Liwonde National Park

Occupying a long strip of woodland along the east bank of the Shire River, Liwonde National Park offers a one-of-a-kind safari experience.

Here, you can enjoy a boat safari, which runs along the course of the river. Hippos and crocodiles share these waters, and you may count yourself lucky to see these animals as they hunt for prey.

The river attracts a slew of other wildlife such as antelopes, warthogs, leopards, and hyenas. Lions have also taken up residence in the park. Black rhinos, while rarely seen, have been spotted foraging for food.

Birdlife is also flourishing here. The river attracts fish eagles and owls because of the abundance of fish.

The park is about 100 miles from Malawi’s second largest city, Blantyre. It can be accessed by a ferry ride from the town of Liwonde. Accommodations at the Mvuu Lodge and Chinguni Hills Lodge & Camp – both within the park – are said to be exceptional.

Cape Maclear / Lake Malawi National Park

Jutting at the tip of a peninsula at the southern end of Lake Malawi is the fishing village of Cape Maclear. The village sits within the Lake Malawi National Park. The park and the surrounding islands have been collectively declared as a UNESCO World Heritage Site.

The park was created to serve as a sanctuary for the rich marine life that thrives in this part of the lake. A number of colorful cichlid species, such as mbuna, are more abundant and varied here than in any other lake on the planet. It is possible to rent a boat and feed the fish by hand.

In Cape Maclear, there is also a large baobab tree that is said to be over 800 years old. According to legend, the famed explorer Dr. David Livingstone gave sermons and speeches to the missionaries under this tree.

The islands off the coast of Cape Maclear remain unspoilt and unpopulated. There are private camps maintained there that offer water recreation activities such as kayaking, sailing, and snorkeling.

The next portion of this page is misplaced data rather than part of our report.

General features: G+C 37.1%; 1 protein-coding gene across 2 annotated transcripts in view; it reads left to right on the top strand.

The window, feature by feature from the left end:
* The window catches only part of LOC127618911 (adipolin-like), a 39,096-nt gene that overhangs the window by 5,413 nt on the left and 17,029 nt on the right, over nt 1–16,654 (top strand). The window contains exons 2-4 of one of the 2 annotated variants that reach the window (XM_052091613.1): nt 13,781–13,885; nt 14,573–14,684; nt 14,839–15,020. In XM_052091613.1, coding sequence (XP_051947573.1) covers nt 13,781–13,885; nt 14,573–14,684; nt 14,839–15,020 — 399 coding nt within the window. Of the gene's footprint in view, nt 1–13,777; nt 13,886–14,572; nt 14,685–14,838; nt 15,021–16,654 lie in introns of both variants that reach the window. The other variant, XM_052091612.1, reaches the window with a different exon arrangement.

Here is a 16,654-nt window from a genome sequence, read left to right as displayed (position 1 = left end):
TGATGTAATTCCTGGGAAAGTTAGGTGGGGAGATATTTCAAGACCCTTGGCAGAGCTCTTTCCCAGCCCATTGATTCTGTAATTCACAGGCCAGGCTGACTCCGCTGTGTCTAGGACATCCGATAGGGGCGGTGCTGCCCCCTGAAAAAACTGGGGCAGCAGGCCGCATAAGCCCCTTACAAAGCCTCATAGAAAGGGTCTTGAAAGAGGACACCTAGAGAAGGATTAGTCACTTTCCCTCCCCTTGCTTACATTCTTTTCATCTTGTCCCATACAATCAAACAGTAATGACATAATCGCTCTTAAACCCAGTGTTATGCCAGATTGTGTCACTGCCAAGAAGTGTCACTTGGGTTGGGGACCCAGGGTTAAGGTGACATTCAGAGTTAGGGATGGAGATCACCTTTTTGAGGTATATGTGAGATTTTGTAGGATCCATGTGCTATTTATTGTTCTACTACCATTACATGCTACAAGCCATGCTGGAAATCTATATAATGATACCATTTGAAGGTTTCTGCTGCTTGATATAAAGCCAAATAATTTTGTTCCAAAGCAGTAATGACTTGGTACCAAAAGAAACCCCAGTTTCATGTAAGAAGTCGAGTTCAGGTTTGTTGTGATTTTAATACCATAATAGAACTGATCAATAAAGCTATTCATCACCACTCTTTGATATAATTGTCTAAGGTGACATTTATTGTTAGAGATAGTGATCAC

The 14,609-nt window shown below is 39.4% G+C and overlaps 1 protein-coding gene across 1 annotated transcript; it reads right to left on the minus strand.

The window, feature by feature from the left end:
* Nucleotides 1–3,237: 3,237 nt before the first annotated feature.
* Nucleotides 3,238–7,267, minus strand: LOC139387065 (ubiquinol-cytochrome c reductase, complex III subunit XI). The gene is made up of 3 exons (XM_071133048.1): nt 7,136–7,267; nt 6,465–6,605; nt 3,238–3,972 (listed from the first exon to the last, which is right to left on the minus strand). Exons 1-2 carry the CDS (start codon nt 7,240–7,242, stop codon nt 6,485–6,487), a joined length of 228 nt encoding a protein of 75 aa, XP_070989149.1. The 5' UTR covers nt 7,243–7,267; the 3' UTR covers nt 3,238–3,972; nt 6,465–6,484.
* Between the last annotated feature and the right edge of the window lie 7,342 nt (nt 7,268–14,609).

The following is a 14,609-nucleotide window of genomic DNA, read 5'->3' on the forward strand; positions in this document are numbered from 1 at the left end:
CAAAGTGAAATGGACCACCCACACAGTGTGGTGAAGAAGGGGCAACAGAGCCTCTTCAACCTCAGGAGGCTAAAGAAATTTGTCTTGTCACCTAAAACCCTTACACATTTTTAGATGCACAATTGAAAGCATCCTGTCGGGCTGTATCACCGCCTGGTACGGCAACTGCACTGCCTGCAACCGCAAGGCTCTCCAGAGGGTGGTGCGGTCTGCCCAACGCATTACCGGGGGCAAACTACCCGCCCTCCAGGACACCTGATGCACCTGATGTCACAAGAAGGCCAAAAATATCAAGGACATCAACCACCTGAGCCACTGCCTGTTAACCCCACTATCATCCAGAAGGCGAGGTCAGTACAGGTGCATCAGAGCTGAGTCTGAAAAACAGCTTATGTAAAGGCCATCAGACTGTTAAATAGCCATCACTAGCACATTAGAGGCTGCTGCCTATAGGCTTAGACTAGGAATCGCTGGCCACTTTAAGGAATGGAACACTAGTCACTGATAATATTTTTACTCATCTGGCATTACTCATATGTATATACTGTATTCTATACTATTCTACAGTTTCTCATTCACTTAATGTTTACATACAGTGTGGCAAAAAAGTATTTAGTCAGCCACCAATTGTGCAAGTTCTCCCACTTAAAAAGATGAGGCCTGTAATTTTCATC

Lilongwe

Lilongwe is a bustling city of one million people. It is the capital of Malawi and also the main gateway to the country.

While the economic and commercial heart remains in Blantyre, it is worth noting that the capital Lilongwe has its own charms to make it an ideal travel destination.

The city only became the seat of government in 1975, after the country’s first president, Dr. Hastings Banda, decreed that the capital be moved away from Zomba.

The bureaucrats, following the chief’s orders, quickly transformed the city center into a jumble of office buildings, banks, and embassies.

Fortunately, the old town retains much of its rustic appearance. Small wooden houses line the villages, while craft stores, drinking holes, and little cafés draw tourists from the modern areas of the city for a one-of-a-kind Malawi exposure.

The Old Town Mall is where the best quality souvenirs are sold. Check out the African Habitat store for local ornaments and furnishing.

Livingstonia

Between the plateau of Nyika and the coast of Lake Malawi is the small town of Livingstonia. Established as a mission station in the late 1800s, the town was named after Dr. David Livingstone, whose death rekindled British support for Christian missions in East Africa.

For 52 years, the mission was run by Dr. Robert Laws. He established a school, which for a time was the best in the region. A university was also planned, but funds were limited.

Isolated and unspoilt, the town has some of the best colonial buildings preserved in the country.

Livingstonia sits on a mountain plateau, at 900 meters above sea level. The cool breeze and the panoramic view of Lake Malawi should be reason enough to visit. All buildings are made of red bricks, and the dusty, tree-lined streets invite tourists to have quiet strolls.

The Old Stone House, the former residence of the Law family, has been converted to a rest house and museum.

Nyika National Park

The Nyika National Park is the largest and oldest wildlife preserve in Malawi. Established in 1965, the park has a land area of 3,200 square kilometers.

It covers the entire Nyika Plateau, which extends from Livingstonia, near the coast of Lake Malawi, to the country’s borders with Zambia. The plateau features various landscapes such as rolling hills, dense pine forest, and grasslands that bloom with flowers during the rainy season.

Nyika, which means “where water comes from,” is slightly wetter than the rest of the country. During the rainy season, 200 species of orchids are in full bloom there.

The mountain vegetation also attracts a number of antelopes – and where the antelopes are, there the big cats will be. It is said that the park also has the densest population of leopards in Central Africa.

Nyika’s allure comes from the fact that it could be explored in different ways. Whether you explore it on foot or on bike or even on horseback, the plateau offers so much wildlife to see and enjoy.

 

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